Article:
Twitter is the great equalizer. It doesn’t matter if you have 100 followers or 10,000, you can break news. That’s because all tweets are recorded and indexed at search.twitter.com. If someone types the right keyword(s), they can find your tweet.
Breaking Tweets prides itself on giving many different types of Twitterers credit for breaking news, whether it be someone in Honduras with a dozen followers recording the first “earthquake” tweet or a news organization providing the first details of a major story.
But how do you know a tweet’s legitimate?
Here’s some methods I use at Breaking Tweets that you can try too:
1. Timestamp: Anytime something breaks with hundreds of tweets in minutes, like a natural disaster, it’s good to type various keywords and keep paging back until you find the first few tweets about the news. Unless these Tweeters are psychic, they’re probably among the first to have knowledge something’s up and they may have additional context depending on the story.
2. Contextual tweets: Immediately check the Twitter user’s page for related tweets around the tweet you found. You’d be surprised how often someone posts a follow-up tweet later or precedes the ‘breaking tweet’ with other pertinent info. This could provide additional context for the story, but it can also help verify a person, especially if they’re posting pictures or other content from the scene.
3. Authority: Check the Twitter user’s Bio. Is this a journalist? Is it a random person off the street? Is it a prankster? How about a comedian? Check their Web site or blog if they have one listed. See what you can learn about them here. It’s important to have some idea who the Tweeter is as you assess the validity of any tweet.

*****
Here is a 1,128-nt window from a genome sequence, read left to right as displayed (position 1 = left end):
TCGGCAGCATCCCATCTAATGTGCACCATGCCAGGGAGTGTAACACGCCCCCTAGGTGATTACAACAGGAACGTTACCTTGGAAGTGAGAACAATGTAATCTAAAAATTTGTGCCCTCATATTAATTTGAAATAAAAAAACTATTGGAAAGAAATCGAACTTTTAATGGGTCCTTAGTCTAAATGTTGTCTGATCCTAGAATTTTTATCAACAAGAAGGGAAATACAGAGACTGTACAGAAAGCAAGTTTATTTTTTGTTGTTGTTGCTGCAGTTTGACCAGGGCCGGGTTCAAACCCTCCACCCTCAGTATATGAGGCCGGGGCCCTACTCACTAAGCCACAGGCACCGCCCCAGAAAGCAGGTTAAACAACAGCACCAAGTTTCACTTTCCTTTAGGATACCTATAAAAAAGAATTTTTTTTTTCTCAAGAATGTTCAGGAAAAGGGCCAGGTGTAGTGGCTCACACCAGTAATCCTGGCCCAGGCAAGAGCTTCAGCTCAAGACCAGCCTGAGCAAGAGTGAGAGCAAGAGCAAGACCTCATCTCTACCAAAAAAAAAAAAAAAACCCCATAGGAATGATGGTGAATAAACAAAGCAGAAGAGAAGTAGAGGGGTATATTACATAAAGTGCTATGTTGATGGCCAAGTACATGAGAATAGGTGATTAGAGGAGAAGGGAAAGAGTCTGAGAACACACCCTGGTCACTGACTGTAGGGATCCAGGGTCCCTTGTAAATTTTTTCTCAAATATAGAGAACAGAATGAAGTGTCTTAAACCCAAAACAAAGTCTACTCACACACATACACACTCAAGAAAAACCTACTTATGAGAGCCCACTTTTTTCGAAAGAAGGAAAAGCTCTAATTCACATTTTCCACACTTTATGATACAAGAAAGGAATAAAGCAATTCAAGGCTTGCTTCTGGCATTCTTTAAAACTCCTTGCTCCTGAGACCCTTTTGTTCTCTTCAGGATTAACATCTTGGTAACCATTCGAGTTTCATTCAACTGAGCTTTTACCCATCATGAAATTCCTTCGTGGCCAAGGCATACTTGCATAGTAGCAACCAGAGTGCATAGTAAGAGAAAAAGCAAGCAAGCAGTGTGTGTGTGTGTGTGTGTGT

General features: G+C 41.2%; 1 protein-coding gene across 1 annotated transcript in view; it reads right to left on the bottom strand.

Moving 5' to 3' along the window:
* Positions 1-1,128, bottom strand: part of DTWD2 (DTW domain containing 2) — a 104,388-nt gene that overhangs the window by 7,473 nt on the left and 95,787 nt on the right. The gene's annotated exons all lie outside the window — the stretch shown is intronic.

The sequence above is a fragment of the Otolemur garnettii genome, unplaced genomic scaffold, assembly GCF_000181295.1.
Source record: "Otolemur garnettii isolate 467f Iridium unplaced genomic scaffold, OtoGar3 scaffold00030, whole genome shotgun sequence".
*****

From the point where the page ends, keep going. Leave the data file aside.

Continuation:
4. How many past tweets: Be leery of new Twitter users. If it’s one of their first tweets, it could be anybody starting an account and claiming to have info on a breaking story. The newer the account is, the more skeptical you have to be.
5. What are the past tweets: Check for context by examining the person’s Twitter stream. Go back several pages and see what they normally tweet about. Do they interact with people? Check the accounts they interact with for additional background on piecing together who this person might be. If they say they’re in Paris, are they talking about Paris a month ago? Are they tweeting in French? If not, why not? Evaluate the person and get a feel from them as best you can based on past tweets.
6. Google them: Google their Twitter name because sometimes people use a Twitter handle as their user name on other sites. See if you can find a LinkedIn page, a Facebook page and other sites that add to who these people might be. If they don’t list a full name on their Twitter page, and their user name doesn’t turn up much, you have reason to be more skeptical. The more information the person hides, the harder it is to know who they are. Likewise, the more open they are with info, the more likely they’re legitimate.
7. Check for related tweets: If someone says they heard an explosion in Lahore, what are other people in Lahore tweeting about? Check that and see if anyone else is reporting this. Chances are if a series of diverse people are tweeting about it at the same exact time — and they don’t appear related from looking at their accounts –, something’s up.
8. Talk to them directly: Send an @ reply. Start following them and try to send a direct message. Get a conversation going. Ask for more information and build a relationship as best you can. This will help you create a profile of this person and piece together their connection to the story.
These are ways that Breaking Tweets works to verify a tweet. It’s all about context, really – the person’s past tweets, other tweets that support their tweet, seeking more information about them specifically, and seeking more information about the topic. And of course the timing of the tweet is critical too. If you stay on top of the tweets and follow these sorts of steps to verify tweets, you’ll be well on your way to finding great story tips and breaking news well before traditional methods.